In this issue:
- International Research Experiences for Undergraduates
- Geology Student Internship Links
- Big Freeze Plunged Europe Into Ice Age in Months
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International Research Experiences for Undergraduates
Summer Research Opportunities for Chemical Science Undergraduate Students
The ACS-IREU Program is welcoming Applications for Participation in Summer 2010. This NSF-funded international research program provides opportunities for undergraduates majoring in chemistry, biochemistry, materials science or chemical engineering to conduct intensive research for 10 weeks in laboratories in France, Italy, Germany, or the UK To qualify, students must be in their sophomore or junior year, have one semester or summer of prior research experience, and must be US citizens or permanent US residents. Members of underrepresented minority groups are encouraged to apply.
The IREU program is funded by the U.S. National Science Foundation, the German Academic Exchange Service (Deutscher Akademischer Austausch Dienst – DAAD), and participating European Chemistry Thematic Network institutions.
The ACS International Research Experience for Undergraduates (IREU) program gives undergraduate chemical science students an opportunity to pursue research at universities in France, Italy, Germany, the United Kingdom, and the United States. Participating institutions are recognized as top producers of scientific knowledge.
IREU students spend 10 weeks working on frontier chemistry research projects under the guidance of faculty members and graduate student mentors to sharpen scientific skills, develop collaborations with scientists abroad, and experience the life and culture of a foreign country.
Summer 2010 IREU programs for U.S. Students:
Find research opportunities and application information for institutions in Germany, France, Italy, and the United Kingdom.
- U.S. to Germany
In partnership with the German Academic Exchange Service (Deutscher Akademischer Austausch Dienst, DAAD) and the German Chemical Society, ACS will select 15 Research Internships in Science and Engineering U.S. applicants to receive the prestigious NSF-funded ACS-IREU Scholarship to conduct summer research in Germany.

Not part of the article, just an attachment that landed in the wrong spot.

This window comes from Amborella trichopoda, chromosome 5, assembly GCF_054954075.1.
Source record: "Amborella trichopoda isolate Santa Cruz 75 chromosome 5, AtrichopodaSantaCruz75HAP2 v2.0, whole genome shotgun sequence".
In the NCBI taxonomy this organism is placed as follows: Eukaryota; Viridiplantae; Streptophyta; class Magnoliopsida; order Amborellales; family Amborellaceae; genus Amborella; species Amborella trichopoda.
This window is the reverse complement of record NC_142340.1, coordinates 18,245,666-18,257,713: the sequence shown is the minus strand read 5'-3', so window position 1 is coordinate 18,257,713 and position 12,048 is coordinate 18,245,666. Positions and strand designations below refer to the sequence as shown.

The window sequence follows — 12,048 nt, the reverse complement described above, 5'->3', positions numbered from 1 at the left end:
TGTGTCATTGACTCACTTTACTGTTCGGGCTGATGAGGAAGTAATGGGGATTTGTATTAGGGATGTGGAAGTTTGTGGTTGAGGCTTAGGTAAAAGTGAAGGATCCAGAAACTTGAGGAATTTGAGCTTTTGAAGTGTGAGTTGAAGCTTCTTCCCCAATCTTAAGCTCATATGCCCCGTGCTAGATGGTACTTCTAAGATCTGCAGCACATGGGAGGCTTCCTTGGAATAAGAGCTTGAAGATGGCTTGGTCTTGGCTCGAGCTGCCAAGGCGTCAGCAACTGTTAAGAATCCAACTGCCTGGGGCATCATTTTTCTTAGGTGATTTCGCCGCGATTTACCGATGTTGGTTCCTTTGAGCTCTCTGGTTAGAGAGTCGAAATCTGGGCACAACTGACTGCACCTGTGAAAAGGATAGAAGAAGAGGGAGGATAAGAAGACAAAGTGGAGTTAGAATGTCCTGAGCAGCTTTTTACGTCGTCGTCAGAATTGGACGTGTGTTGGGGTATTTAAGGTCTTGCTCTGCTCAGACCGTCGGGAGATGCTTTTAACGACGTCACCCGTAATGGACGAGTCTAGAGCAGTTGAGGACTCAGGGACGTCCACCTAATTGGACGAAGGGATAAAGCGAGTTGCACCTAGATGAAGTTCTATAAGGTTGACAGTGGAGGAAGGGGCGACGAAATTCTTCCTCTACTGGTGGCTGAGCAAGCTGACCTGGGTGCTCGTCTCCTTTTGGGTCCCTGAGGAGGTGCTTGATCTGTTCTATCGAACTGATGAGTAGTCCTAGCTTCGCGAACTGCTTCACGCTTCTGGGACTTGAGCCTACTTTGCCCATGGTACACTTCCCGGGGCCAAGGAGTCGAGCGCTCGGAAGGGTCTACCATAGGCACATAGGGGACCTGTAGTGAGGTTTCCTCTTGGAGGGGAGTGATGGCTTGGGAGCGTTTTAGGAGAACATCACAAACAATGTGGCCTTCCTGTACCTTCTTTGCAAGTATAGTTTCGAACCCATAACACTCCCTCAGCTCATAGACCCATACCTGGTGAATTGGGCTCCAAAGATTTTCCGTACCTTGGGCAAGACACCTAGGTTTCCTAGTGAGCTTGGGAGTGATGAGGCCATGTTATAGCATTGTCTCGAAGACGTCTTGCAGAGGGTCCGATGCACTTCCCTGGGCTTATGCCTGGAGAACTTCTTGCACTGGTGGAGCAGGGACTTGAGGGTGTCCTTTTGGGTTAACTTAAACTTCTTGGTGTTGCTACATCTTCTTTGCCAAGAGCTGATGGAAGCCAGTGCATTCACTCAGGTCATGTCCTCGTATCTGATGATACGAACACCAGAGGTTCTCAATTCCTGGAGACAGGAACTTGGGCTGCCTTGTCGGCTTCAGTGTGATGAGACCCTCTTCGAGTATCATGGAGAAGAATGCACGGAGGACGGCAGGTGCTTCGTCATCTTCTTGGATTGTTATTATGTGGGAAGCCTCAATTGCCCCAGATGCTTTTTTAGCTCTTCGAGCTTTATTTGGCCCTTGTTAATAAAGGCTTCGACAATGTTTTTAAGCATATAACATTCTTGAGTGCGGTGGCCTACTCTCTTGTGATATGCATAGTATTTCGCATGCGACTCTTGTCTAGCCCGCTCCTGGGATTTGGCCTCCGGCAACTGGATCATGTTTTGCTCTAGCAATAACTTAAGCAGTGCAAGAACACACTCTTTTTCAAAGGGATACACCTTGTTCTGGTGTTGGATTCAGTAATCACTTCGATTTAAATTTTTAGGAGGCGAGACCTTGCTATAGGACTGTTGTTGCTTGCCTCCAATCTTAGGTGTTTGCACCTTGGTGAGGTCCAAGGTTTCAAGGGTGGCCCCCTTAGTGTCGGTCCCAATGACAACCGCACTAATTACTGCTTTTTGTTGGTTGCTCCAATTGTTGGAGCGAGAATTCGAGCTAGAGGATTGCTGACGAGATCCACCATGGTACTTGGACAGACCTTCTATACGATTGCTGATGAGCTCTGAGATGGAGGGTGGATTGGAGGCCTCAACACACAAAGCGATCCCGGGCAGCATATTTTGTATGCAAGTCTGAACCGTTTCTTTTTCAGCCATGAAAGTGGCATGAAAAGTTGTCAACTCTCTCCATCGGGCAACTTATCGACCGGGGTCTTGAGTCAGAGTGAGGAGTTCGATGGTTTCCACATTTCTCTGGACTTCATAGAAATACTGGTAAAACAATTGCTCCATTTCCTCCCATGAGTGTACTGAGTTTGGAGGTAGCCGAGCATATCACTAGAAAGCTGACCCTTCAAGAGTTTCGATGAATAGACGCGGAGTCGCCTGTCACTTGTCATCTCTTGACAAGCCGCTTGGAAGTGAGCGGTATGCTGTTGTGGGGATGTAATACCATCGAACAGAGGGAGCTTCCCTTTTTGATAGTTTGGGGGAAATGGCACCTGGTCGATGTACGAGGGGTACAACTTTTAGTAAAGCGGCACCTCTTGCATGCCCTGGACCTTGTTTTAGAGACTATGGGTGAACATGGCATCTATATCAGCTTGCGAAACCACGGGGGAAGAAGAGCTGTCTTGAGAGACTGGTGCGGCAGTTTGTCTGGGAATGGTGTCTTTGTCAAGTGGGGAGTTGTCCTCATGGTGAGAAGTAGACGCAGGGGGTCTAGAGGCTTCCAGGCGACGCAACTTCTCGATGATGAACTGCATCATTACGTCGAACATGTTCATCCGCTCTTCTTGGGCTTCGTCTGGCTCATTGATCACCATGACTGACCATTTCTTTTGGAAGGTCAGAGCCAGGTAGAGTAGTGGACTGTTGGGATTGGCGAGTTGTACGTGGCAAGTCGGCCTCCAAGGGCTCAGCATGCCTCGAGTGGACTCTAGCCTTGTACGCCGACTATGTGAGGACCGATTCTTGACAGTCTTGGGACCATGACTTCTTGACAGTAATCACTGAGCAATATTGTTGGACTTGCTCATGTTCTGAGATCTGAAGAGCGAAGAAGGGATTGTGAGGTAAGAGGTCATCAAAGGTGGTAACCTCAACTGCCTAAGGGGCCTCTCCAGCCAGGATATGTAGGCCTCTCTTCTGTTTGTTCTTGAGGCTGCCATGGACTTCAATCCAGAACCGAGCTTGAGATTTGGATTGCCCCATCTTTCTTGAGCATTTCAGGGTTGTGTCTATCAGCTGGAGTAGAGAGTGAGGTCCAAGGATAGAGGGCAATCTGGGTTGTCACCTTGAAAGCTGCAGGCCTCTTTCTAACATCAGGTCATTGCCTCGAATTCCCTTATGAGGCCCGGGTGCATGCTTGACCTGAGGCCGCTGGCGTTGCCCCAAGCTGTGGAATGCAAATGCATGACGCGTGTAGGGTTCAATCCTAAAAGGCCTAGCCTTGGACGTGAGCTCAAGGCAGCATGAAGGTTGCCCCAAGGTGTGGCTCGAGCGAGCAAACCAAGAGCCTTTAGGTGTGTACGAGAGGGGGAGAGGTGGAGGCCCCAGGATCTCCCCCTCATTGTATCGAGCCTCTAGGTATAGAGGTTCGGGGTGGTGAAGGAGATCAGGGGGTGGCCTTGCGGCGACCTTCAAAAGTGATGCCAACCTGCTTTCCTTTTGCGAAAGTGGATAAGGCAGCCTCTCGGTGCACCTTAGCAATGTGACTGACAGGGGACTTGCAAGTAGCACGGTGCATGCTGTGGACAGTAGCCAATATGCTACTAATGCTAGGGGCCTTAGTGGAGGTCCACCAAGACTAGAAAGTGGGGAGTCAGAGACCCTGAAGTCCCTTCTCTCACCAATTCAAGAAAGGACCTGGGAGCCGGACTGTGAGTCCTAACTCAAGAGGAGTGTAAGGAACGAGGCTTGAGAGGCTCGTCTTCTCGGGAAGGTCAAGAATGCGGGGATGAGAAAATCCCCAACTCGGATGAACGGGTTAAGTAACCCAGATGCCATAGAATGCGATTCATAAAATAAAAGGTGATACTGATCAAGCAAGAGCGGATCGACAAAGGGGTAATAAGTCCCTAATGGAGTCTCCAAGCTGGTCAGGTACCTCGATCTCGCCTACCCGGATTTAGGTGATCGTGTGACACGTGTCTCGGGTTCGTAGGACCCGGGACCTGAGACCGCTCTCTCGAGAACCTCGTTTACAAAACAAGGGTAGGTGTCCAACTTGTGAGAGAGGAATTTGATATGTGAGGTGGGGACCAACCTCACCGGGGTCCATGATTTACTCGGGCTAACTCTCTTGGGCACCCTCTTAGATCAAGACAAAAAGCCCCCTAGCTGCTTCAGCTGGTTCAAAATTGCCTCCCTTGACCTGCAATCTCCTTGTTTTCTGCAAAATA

- U.S. to France, Italy, and the United Kingdom
European Chemistry Thematic Network member institutions in France, Italy, and the United Kingdom will each host two U.S. students to conduct undergraduate research. These students will also receive the prestigious NSF-funded ACS-IREU Scholarship.
Geology Student Internships Links
Big Freeze Plunged Europe Into Ice Age in Months
ScienceDaily (Nov. 30, 2009) — In the film The Day After Tomorrow, the world enters the icy grip of a new glacial period within the space of just a few weeks. Now new research shows that this scenario may not be so far from the truth after all.
William Patterson, from the University of Saskatchewan in Canada, and his colleagues have shown that switching off the North Atlantic circulation can force the Northern hemisphere into a mini 'ice age' in a matter of months. Previous work has indicated that this process would take tens of years.
Around 12,800 years ago the northern hemisphere was hit by a mini ice-age, known by scientists as the Younger Dryas, and nicknamed the 'Big Freeze', which lasted around 1300 years. Geological evidence shows that the Big Freeze was brought about by a sudden influx of freshwater, when the glacial Lake Agassiz in North America burst its banks and poured into the North Atlantic and Arctic Oceans. This vast pulse, a greater volume than all of North America's Great Lakes combined, diluted the North Atlantic conveyor belt and brought it to a halt.
Without the warming influence of this ocean circulation temperatures across the Northern hemisphere plummeted, ice sheets grew and human civilisation fell apart.
Previous evidence from Greenland ice cores has indicated that this sudden change in climate occurred over the space of a decade or so. Now new data shows that the change was amazingly abrupt, taking place over the course of a few months, or a year or two at most.